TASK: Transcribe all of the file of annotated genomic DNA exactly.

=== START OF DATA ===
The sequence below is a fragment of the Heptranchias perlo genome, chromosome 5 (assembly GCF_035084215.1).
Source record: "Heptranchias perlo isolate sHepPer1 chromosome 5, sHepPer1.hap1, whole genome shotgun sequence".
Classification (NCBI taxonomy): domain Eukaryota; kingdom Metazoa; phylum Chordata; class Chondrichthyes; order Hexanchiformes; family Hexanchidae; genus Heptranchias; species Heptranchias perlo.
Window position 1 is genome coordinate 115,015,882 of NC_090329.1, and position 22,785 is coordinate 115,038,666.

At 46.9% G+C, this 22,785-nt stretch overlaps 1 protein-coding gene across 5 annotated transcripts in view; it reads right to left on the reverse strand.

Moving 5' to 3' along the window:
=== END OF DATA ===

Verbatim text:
The sequence below is a fragment of the Heptranchias perlo genome, chromosome 5 (assembly GCF_035084215.1).
Source record: "Heptranchias perlo isolate sHepPer1 chromosome 5, sHepPer1.hap1, whole genome shotgun sequence".
Classification (NCBI taxonomy): domain Eukaryota; kingdom Metazoa; phylum Chordata; class Chondrichthyes; order Hexanchiformes; family Hexanchidae; genus Heptranchias; species Heptranchias perlo.
Window position 1 is genome coordinate 115,015,882 of NC_090329.1, and position 22,785 is coordinate 115,038,666.

At 46.9% G+C, this 22,785-nt stretch overlaps 1 protein-coding gene across 5 annotated transcripts in view; it reads right to left on the reverse strand.

Moving 5' to 3' along the window: